The British Columbia Human Rights Tribunal has thrown out a complaint alleging that a Mark Steyn piece in Maclean’s exposed Muslims to hatred and contempt, on the basis of their religion, in breach of s. 7(1)(b) of the Human Rights Code…


The British Columbia Human Rights Tribunal has thrown out a complaint
alleging that a Mark Steyn piece published by Maclean’s in 2006 exposes
Muslims in the province to hatred and contempt, on the basis of their
religion, in breach of s. 7(1)(b) of the Human Rights Code. 
 
The
complaint was filed against Maclean’s publisher Rogers and Ken MacQueen
by Mohamed Elmasry, President of the Canadian Islamic Congress (who
rather astonishingly claimed to speak “on behalf of all Muslim
residents of British Columbia”) and Naiyer Habib, a cardiologist in the
province. The pair complained about Steyn’s infamous “The New World Order,” an excerpt from his book America Alone.
Here’s how a panel decision summarized Steyn’s point of view:  “that
Muslims,  adherents of the religion of Islam, have serious global
ambitions for world religious domination, which they will be assisted
in achieving by demographically outnumbering the populations in
traditional Western cultures and, if necessary, by the use of
violence.”

The panel”concluded that the complaints are not
justified because the complainants have not established that the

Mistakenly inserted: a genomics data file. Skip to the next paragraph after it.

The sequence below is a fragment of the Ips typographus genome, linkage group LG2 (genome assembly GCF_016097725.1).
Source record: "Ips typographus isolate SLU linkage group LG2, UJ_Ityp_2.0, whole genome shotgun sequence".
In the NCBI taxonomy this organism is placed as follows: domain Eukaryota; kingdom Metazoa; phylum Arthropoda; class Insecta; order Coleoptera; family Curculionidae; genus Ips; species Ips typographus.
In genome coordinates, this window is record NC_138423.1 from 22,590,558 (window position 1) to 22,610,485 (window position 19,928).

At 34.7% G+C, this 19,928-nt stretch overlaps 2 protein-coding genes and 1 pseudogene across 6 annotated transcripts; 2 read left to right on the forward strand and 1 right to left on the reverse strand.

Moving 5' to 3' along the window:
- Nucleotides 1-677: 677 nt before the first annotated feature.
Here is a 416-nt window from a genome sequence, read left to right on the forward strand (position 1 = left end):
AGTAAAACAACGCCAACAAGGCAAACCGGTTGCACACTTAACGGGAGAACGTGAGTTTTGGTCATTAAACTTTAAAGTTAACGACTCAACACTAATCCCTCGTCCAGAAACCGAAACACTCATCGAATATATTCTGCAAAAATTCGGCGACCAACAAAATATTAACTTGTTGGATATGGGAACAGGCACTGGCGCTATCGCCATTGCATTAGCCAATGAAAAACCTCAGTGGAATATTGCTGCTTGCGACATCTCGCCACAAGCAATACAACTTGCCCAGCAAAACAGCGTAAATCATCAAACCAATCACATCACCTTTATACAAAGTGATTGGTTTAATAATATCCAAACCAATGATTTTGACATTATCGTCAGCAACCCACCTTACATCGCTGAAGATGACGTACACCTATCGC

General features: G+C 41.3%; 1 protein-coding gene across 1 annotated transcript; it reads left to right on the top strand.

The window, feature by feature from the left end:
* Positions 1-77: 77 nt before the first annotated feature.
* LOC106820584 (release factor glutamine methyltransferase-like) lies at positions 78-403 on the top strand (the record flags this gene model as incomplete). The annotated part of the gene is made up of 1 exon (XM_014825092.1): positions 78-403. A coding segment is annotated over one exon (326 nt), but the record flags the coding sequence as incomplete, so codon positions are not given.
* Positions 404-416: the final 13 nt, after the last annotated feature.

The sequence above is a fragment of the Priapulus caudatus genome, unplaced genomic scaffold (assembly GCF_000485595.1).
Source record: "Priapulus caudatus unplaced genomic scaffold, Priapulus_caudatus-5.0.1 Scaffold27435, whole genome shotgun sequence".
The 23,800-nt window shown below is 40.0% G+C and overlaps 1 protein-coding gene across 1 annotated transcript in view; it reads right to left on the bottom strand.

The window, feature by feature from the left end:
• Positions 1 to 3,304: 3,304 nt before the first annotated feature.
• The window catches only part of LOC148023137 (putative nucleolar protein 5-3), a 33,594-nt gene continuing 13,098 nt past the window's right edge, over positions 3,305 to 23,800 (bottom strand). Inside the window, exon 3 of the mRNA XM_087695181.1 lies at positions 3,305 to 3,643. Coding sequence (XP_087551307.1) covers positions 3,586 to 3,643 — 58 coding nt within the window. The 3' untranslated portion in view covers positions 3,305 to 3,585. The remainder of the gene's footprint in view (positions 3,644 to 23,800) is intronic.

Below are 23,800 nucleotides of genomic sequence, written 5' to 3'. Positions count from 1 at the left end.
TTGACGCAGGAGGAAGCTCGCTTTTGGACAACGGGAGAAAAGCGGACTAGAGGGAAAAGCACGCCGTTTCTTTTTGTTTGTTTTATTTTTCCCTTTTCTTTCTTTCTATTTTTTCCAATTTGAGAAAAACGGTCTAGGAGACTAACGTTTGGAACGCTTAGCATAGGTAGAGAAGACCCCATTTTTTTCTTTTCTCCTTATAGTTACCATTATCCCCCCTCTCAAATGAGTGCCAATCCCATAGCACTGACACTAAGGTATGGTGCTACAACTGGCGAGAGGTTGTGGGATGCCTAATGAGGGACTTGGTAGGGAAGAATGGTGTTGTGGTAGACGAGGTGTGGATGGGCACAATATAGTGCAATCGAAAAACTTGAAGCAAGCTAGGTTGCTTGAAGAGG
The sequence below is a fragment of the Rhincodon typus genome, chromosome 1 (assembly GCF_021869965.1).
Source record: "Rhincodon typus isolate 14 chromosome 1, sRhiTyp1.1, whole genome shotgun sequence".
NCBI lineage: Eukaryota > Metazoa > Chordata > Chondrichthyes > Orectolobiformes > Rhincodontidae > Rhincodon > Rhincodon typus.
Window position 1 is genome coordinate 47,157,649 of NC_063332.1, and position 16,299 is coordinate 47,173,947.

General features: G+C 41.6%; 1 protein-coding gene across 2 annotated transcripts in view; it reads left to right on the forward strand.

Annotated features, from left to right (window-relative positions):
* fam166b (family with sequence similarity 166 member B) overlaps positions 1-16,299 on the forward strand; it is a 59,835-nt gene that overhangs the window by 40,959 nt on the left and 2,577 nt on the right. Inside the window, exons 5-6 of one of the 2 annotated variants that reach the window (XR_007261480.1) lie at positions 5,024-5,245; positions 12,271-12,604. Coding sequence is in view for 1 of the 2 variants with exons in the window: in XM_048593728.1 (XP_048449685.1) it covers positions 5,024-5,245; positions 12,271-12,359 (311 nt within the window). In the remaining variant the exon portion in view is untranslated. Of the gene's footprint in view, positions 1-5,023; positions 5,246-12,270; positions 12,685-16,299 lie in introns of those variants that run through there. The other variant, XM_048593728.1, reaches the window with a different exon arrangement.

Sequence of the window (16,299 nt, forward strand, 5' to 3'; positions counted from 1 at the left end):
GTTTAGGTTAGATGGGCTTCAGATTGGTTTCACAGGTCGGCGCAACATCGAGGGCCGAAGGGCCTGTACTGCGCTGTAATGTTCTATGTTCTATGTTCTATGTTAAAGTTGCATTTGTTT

Article is likely to expose them to hatred or  contempt on the basis of
their religion.  Therefore, pursuant to s. 37(1) the complaints are
dismissed.”

(It seems ironic that the decision includes Steyn’s entire article in its appendix, in effect republishing it.)

A Vancouver Sun story
noted, “The Canadian Islamic Congress, which brought the complaint, has
previously failed in two other jurisdictions: Ontario, which said it
did not have jurisdiction over printed material; and federally, where
the complaint was rejected as without merit.”

UPDATE: The Canadian Association of Journalists (CAJ) has since released a statement calling for human rights tribunals to stop hearing complaints against the media. CAJ president Mary Agnes Welch said:

“The idea that it’s okay for these bureaucrats to sit in judgment of what should and should not be printed in a
Canadian
magazine is deeply offensive. We renew our calls for politicians to act to amend human rights legislation to end these witch hunts.”

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